Changing China

Giant on the move

Dalai Lama’s laugh lines

September 3, 2009

Before the Dalai Lama spoke on the sober subjects of religion and the environment in Taiwan during a speech this week, he opened with a quip about his English.

“First thing, no grammar, no proper grammar,” the 73-year-old said with a low-pitched staccato laugh while addressing a full auditorium of residents in the southern city of Kaohsiung. “There is a danger to get misunderstandings, so I always tell you, be careful Dalai Lama’s broken English.”

His mischievous chuckle and self-depricating humour sent waves of laughter through the audience.

A day earlier, when aides accidentally broke a table in front of the kneeling religious figure, he surprised a somber crowd of about 10,000 local Buddhists with the same laugh, generating applause. During a Tibetan-langauge prayer for the same audience, he suddenly put on a purple sun visor, breaking into English to say the overhead light was too strong. That time the crowd laughed.

Quips and outbursts of laughter characterise the world-renowned Tibetan spiritual leader’s speeches as he uses humour, part of his core personality, to bring him closer to his listeners, people close to him say.

But his visit to Taiwan is hardly a joke. During his Aug. 30-Sept. 4 visit, he has prayed for hundreds who died when a typhoon hit the island last month. On his first full day in Taiwan, the Dalai Lama knelt above a massive landslide that buried a village, praying for the countless villagers who were killed as relatives of the dead stood by.

The Dalai Lama’s visit has also whipped up a new political storm between Taiwan and its long-time political rival China, which claims sovereighty over the self-ruled island and deems the India-based Dalai Lama a separatist who is seeking to split Tibet from its territory. China has cancelled or postponed a few Taiwan-related events in apparent retaliation, chilling relations with the island after a thaw that began in the middle of last year.

The Dalai Lama’s humour, does admittedly shock some new audiences, said Khedroob Thondup, a Taipei-based member of the Tibetan parliament-in-exile, but they learn fast to relax.

“He’s got a good sense of humour, which is his personal style,” Thondup said. “Normally audiences are surprised because these are serious occasions. But he always tries to make people feel not too strongly about it.”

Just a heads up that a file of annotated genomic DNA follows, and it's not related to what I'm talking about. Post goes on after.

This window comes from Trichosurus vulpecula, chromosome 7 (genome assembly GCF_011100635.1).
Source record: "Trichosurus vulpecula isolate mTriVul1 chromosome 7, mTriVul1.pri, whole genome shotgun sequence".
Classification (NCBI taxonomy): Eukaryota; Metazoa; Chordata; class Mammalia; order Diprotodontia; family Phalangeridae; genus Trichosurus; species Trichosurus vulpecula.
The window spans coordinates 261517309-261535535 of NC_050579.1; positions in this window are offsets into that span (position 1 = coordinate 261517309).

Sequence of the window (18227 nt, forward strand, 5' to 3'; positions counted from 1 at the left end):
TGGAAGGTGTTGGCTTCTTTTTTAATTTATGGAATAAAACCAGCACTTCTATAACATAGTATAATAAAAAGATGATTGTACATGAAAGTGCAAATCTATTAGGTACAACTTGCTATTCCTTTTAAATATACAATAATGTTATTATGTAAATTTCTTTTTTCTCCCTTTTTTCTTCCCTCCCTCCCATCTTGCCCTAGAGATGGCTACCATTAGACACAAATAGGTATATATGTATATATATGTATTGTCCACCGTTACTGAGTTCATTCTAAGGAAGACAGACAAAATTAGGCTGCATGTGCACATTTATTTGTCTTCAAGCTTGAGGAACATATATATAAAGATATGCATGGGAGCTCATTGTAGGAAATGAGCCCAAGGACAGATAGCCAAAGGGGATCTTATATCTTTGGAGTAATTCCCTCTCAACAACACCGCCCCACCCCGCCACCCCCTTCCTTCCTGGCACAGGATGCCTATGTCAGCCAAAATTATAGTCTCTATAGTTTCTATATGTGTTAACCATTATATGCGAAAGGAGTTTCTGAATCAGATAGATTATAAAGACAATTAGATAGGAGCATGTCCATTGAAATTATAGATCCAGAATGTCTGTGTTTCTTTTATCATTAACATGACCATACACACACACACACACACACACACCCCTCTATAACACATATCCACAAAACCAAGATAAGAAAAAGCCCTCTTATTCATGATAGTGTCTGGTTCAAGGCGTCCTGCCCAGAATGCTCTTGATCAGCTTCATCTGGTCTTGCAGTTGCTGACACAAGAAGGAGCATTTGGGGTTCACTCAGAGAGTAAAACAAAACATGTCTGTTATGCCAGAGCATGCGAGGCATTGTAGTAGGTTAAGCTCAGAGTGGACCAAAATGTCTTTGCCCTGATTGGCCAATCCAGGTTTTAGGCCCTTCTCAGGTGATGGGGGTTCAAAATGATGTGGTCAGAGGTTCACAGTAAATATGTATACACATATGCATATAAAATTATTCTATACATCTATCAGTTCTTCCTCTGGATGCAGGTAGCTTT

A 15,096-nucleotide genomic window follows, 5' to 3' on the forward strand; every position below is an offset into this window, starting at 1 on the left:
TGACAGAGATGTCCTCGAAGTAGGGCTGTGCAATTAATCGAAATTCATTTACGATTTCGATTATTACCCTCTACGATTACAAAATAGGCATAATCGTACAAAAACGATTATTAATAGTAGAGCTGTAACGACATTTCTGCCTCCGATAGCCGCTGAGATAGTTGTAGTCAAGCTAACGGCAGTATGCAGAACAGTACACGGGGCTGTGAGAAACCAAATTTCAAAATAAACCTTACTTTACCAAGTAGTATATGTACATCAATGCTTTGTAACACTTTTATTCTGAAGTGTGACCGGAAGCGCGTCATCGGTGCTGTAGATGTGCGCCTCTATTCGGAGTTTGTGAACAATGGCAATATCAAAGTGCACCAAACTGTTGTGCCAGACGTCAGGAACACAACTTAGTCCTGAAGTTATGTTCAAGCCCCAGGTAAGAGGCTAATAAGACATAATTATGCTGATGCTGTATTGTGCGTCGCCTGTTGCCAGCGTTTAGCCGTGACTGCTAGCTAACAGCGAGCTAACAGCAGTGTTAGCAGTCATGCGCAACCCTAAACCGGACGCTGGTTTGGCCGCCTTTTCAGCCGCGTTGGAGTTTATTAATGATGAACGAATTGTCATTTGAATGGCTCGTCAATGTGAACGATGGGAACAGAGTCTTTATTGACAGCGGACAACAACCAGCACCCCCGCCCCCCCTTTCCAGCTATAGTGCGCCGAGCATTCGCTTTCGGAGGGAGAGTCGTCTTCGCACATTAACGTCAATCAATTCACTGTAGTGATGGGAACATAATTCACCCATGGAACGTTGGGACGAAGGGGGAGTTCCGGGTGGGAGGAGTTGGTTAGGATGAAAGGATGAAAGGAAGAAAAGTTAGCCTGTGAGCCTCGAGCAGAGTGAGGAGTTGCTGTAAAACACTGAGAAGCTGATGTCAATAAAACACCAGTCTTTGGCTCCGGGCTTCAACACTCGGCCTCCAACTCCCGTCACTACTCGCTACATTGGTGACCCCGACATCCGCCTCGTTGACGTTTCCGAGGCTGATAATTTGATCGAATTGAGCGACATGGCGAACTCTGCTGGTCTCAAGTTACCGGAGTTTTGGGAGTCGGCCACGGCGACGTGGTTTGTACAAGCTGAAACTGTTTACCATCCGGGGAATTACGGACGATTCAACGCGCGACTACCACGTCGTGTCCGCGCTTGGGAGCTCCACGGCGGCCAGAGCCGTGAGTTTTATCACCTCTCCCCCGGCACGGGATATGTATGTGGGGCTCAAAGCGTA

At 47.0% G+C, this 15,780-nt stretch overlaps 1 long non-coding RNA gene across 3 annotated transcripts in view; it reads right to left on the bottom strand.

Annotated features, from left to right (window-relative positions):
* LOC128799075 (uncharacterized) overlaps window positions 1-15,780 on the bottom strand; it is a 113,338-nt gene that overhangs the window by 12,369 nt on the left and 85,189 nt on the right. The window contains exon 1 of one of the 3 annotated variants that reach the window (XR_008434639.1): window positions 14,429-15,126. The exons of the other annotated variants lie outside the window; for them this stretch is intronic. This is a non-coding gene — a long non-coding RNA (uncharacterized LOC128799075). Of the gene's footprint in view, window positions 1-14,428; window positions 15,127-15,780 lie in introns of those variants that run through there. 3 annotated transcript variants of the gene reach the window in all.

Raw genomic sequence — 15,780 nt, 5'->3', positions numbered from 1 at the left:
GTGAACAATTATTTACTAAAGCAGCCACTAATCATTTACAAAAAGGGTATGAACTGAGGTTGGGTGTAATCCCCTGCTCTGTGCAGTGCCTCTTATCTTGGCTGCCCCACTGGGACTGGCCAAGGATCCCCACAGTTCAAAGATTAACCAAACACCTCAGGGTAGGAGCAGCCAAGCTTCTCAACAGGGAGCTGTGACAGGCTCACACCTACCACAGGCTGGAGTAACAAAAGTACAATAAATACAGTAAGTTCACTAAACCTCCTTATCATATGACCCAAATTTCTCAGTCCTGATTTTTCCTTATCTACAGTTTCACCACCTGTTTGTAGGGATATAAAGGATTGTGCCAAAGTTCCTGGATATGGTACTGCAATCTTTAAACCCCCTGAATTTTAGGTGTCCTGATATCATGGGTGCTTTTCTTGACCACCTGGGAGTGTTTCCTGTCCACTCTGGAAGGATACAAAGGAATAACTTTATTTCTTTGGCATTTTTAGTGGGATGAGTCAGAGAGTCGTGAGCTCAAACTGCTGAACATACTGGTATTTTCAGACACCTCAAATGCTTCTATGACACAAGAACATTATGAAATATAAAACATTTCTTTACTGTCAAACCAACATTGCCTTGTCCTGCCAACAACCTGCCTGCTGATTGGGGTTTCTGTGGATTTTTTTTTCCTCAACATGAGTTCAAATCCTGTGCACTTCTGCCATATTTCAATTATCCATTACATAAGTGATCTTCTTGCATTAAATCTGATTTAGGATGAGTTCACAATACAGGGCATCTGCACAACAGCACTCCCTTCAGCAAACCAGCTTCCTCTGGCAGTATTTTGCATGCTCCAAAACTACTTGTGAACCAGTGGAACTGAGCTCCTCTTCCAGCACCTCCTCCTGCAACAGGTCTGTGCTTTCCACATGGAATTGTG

Taiwan audiences have understood the humour as a way to unify people on the island, which hosts many different religions and ideas, said Chang Chia-hsing, a spokesman for the city of Kaohsiung, which organised many of the Dalai Lama’s events. “What he jokes about doesn’t count as serious,” Chang said. “It’s a way to bring people together.”

Comments

The Dalai Lama’s visit to Taiwan, though it sparked some anger from neighboring China, was worth it in the end – while some argue that his visitations are always politically charged, I hope his prayers for the victims and victims’ families brought some hope to people of the Kaohsiung. There’s more on the relations between China and Taiwan at http://www.asiachroniclenews.com. Worth a read I think.

 

In the Buddhism culture, the pray for the misfortune victim means to make a devout or earnest request for them to Buddha. It did a solemn and serious occasion.If it is in other occasion, Dalai’s humour maybe could be apprehended. However, the pray is a differnent situation.At least, I don’t think it is “a way to bring people together”. Who people? ALL those people who lost their family members? It is not necessary, because all they have the same deep feeling of grief, they did together. Or the departed saint and their folks? By this frolicsome way? NO, it is a kind of desecrating both to the dead and the living.

Posted by sannyyasa | Report as abusive
 

wonder what his actual motives is …

 

just a politician who annoys China in order to gain political support from the west ,a shame of the buddism

Posted by yeahurcute | Report as abusive
 

Post Your Comment

We welcome comments that advance the story through relevant opinion, anecdotes, links and data. If you see a comment that you believe is irrelevant or inappropriate, you can flag it to our editors by using the report abuse links. Views expressed in the comments do not represent those of Reuters. For more information on our comment policy, see http://blogs.reuters.com/fulldisclosure/2010/09/27/toward-a-more-thoughtful-conversation-on-stories/
  •